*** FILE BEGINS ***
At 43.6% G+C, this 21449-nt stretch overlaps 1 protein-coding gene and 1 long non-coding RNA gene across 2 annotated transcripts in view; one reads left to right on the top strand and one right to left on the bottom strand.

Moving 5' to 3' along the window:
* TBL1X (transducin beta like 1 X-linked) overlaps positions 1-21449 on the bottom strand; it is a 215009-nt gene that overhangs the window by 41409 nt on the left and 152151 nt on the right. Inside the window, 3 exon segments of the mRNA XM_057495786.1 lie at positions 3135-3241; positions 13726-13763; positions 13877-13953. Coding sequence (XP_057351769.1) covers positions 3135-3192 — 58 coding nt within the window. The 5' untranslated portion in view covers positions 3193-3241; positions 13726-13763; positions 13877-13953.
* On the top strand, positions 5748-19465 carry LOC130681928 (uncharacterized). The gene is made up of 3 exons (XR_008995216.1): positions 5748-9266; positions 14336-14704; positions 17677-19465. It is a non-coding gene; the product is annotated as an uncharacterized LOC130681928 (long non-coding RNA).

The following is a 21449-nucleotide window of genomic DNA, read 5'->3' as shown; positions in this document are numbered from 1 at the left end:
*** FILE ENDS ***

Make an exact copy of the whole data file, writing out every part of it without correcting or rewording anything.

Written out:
At 43.6% G+C, this 21449-nt stretch overlaps 1 protein-coding gene and 1 long non-coding RNA gene across 2 annotated transcripts in view; one reads left to right on the top strand and one right to left on the bottom strand.

Moving 5' to 3' along the window:
* TBL1X (transducin beta like 1 X-linked) overlaps positions 1-21449 on the bottom strand; it is a 215009-nt gene that overhangs the window by 41409 nt on the left and 152151 nt on the right. Inside the window, 3 exon segments of the mRNA XM_057495786.1 lie at positions 3135-3241; positions 13726-13763; positions 13877-13953. Coding sequence (XP_057351769.1) covers positions 3135-3192 — 58 coding nt within the window. The 5' untranslated portion in view covers positions 3193-3241; positions 13726-13763; positions 13877-13953.
* On the top strand, positions 5748-19465 carry LOC130681928 (uncharacterized). The gene is made up of 3 exons (XR_008995216.1): positions 5748-9266; positions 14336-14704; positions 17677-19465. It is a non-coding gene; the product is annotated as an uncharacterized LOC130681928 (long non-coding RNA).

The following is a 21449-nucleotide window of genomic DNA, read 5'->3' as shown; positions in this document are numbered from 1 at the left end: